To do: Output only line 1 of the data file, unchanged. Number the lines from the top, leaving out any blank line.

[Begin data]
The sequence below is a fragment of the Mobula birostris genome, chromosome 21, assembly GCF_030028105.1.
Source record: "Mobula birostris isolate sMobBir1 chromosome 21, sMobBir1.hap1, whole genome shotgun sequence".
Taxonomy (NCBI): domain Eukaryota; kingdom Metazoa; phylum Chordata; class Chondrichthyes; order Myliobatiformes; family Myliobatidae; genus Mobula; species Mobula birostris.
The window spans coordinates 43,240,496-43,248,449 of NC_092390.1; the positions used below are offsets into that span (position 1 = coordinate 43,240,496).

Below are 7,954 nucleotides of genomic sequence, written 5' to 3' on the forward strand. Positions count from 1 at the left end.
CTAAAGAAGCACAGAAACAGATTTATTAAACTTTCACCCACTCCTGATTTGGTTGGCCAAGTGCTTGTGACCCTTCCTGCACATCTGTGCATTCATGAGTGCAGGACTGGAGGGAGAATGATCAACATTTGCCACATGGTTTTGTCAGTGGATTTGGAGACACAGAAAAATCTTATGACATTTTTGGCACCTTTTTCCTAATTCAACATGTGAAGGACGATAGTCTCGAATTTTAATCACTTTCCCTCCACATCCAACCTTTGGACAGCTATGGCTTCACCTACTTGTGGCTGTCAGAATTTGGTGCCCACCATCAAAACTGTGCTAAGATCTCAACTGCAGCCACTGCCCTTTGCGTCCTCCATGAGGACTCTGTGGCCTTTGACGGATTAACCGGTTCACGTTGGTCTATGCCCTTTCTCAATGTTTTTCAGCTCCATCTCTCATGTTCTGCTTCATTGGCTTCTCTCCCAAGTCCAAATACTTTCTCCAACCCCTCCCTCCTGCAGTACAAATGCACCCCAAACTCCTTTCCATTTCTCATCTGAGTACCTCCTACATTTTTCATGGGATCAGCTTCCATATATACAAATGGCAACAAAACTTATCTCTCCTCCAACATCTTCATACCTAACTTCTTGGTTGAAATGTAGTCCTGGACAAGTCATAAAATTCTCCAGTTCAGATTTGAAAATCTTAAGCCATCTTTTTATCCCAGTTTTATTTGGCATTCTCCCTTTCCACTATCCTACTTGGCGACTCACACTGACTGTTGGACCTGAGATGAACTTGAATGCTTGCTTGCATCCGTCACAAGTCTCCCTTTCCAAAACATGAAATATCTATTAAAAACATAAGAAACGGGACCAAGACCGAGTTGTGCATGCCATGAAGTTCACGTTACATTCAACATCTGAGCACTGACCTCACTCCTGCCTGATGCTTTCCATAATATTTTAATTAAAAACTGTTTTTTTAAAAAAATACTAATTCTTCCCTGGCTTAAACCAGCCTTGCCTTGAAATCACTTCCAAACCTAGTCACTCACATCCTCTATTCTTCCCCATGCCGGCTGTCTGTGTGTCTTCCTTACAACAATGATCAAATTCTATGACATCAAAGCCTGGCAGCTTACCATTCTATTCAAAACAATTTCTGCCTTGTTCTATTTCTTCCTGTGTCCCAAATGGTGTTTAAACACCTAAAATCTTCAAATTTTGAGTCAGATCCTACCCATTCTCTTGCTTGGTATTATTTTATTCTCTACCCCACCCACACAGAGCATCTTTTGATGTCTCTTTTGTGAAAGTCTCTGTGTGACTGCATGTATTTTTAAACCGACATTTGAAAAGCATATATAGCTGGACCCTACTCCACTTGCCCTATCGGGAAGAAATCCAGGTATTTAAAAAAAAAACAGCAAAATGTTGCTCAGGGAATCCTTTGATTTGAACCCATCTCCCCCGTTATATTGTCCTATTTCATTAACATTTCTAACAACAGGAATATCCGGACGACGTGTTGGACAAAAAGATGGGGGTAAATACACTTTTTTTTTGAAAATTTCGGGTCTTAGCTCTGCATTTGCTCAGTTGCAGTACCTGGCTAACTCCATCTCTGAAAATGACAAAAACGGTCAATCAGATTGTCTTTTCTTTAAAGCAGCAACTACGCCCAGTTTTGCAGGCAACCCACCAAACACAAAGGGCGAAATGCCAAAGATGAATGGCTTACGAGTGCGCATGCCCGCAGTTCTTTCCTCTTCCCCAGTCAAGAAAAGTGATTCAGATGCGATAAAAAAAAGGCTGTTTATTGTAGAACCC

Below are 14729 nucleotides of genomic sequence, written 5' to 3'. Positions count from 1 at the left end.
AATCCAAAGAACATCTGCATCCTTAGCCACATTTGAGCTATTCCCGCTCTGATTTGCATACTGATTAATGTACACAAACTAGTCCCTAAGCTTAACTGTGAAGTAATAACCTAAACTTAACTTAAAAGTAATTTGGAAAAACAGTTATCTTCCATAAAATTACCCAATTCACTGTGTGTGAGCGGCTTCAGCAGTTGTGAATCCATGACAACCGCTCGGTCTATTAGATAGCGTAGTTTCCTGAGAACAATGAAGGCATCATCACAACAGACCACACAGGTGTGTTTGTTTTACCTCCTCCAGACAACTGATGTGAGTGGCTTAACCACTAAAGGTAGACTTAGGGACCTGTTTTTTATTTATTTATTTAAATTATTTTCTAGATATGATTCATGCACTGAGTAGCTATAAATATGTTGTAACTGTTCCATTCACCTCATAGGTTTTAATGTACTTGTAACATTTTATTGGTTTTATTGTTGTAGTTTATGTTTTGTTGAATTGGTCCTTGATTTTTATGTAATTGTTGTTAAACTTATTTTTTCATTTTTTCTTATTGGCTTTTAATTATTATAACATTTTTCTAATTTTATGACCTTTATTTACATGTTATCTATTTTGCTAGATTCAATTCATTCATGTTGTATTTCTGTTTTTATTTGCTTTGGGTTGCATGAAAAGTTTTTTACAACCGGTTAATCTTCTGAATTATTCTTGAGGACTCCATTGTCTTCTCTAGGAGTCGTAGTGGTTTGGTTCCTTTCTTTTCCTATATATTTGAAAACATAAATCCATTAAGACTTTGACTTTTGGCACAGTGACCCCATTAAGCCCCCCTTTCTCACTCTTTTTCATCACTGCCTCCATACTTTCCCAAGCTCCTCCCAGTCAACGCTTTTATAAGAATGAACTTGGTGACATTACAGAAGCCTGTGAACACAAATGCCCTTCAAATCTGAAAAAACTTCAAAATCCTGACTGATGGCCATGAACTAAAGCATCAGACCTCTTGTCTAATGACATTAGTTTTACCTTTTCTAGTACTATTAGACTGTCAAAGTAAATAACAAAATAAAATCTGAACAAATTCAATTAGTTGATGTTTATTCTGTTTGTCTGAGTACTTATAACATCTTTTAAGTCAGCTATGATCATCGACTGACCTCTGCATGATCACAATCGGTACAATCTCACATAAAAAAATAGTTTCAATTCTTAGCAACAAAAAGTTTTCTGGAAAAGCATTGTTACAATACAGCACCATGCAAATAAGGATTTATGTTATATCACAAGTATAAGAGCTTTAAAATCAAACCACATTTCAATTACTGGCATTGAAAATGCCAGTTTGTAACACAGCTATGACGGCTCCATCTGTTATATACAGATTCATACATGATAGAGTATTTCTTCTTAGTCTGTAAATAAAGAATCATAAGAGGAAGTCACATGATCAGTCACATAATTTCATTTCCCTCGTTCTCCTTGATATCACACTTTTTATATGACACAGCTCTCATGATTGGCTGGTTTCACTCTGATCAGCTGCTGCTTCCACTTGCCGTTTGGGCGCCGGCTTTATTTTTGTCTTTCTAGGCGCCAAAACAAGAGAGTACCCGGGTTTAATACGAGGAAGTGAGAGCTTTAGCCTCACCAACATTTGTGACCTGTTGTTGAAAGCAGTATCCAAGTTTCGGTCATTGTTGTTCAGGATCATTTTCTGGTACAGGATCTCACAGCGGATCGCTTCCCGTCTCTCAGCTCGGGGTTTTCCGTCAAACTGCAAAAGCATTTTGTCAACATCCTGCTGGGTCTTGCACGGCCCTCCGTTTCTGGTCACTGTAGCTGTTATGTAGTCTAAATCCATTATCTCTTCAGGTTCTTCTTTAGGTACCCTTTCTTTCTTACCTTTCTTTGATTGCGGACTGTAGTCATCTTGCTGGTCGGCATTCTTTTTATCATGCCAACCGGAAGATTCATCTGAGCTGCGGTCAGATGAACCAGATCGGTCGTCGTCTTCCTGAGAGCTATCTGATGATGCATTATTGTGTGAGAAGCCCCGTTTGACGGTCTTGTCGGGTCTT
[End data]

The sequence below is a fragment of the Mobula birostris genome, chromosome 21, assembly GCF_030028105.1.